2011 photo of protesters shout outside a meeting of the Board of Regents regents of the University of California, on the UCLA campus in Los Angeles.
Reed Saxon, Associated Press
Student loan relief
- Article by: EDITORIAL
- New York Times
- January 2, 2013 - 8:49 PM
College graduates who began their careers during the Great Recession faced several long-term economic obstacles. These included lower earnings, higher unemployment rates and greater career instability -- all of which made it more difficult to buy homes and save for retirement.
It also made it harder to pay off student loans.
The Obama administration had this group in mind when it created the Pay As You Earn Repayment Plan for federal student loans, which allows recent student borrowers to arrange affordable payments and qualify for loan forgiveness.
At least two-thirds of college graduates borrow to complete their undergraduate degrees. And there are now about 37 million borrowers with federal student loans.
The Pay As You Earn program would reach an estimated 1.6 million people. It is limited to people who started borrowing during the recession, who have high debt relative to their incomes and who entered the workforce at the worst possible time.
Since 2009, similar relief has been available for student loan borrowers with the Income Based Repayment program, which also allows for lower payments. But the Pay As You Earn program provides more-generous relief.
According to an analysis by the Institute for College Access and Success, a nonprofit group that monitors student debt, an unmarried student who graduates with loan debt of $26,600 -- the average for student borrowers in 2011 -- and who earns an adjusted gross income of $25,000 a year would pay about $69 a month under the Pay As You Earn plan.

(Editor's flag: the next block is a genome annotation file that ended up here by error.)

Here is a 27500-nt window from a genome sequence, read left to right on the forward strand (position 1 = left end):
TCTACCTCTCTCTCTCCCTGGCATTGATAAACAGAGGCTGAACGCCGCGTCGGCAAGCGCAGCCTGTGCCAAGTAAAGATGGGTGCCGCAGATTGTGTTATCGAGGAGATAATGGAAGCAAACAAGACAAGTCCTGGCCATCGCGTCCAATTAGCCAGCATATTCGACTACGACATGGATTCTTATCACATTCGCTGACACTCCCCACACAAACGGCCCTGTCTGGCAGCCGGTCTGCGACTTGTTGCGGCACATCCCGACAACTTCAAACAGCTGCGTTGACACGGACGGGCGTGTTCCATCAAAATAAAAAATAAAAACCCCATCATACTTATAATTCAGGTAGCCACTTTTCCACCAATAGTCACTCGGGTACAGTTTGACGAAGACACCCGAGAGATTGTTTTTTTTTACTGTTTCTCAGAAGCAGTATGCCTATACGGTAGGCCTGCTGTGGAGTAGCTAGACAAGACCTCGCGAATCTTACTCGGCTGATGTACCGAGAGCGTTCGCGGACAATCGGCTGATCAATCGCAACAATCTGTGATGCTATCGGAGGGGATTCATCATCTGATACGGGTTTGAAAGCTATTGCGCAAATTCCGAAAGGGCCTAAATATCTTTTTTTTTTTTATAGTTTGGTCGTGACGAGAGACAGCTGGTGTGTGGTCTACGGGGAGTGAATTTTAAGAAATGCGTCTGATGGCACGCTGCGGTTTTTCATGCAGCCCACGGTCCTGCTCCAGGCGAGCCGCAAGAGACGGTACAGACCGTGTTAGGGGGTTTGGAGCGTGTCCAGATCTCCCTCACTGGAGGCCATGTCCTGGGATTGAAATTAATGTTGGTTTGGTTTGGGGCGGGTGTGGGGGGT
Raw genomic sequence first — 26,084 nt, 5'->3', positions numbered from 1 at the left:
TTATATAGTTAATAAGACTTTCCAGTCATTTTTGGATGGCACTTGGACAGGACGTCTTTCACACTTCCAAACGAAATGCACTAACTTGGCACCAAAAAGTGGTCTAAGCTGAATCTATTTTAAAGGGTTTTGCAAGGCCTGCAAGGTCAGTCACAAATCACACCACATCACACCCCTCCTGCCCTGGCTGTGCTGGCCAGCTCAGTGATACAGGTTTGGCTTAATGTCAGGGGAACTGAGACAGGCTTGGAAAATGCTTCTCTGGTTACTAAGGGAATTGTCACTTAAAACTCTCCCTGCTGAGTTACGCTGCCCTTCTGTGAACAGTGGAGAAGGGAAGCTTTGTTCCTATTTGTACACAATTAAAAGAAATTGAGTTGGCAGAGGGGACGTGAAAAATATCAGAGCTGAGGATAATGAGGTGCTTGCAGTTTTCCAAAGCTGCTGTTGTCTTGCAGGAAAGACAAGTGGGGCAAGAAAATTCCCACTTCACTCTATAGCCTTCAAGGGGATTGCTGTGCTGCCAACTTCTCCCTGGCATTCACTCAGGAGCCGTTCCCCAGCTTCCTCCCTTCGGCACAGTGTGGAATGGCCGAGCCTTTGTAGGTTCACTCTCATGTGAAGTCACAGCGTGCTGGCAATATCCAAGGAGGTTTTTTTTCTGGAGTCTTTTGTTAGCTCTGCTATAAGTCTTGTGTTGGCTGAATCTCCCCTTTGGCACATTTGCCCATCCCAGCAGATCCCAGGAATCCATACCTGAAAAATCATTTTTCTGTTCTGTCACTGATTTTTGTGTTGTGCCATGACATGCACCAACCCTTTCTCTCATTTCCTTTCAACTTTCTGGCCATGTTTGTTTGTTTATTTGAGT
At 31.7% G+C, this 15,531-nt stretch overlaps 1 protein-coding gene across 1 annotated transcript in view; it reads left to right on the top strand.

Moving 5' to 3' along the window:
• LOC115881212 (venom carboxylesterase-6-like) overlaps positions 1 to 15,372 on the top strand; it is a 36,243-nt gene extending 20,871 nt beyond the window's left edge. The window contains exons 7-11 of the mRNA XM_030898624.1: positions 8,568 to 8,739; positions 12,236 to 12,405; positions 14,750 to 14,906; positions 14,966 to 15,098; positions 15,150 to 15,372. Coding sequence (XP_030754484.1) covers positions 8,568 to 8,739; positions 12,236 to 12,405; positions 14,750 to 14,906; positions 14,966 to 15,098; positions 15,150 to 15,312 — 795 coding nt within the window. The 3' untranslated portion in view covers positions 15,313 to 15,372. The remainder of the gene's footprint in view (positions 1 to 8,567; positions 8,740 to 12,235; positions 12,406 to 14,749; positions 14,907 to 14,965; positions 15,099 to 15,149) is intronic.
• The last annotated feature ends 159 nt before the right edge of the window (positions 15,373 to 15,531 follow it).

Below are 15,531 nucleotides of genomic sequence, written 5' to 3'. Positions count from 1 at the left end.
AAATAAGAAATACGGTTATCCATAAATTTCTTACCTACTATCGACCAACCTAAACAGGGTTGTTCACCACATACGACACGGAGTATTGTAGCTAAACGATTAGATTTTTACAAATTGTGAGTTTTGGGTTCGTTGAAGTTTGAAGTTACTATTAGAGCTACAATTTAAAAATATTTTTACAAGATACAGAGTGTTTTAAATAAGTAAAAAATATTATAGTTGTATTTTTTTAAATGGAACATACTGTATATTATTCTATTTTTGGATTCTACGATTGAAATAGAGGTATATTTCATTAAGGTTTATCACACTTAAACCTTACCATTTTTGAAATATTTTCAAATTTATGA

The same student would pay about $103 under the Income Based Repayment program.
Pay As You Earn will also provide significant relief to working people who returned to school for retraining during the recession. An online application makes it easier for borrowers to enroll and also allows them to compare the two repayment programs.
Borrowers who adhere to the payment arrangement can have their loans forgiven after 20 years and can qualify for forgiveness in 10 years if they hold public-service jobs.
Taken together, the two repayment plans offer hope for millions who might otherwise be shackled with student debt all of their lives.
But to reach the right borrowers, the government will need an intensive outreach program that explains in clear language who is eligible for the plans and how they work.
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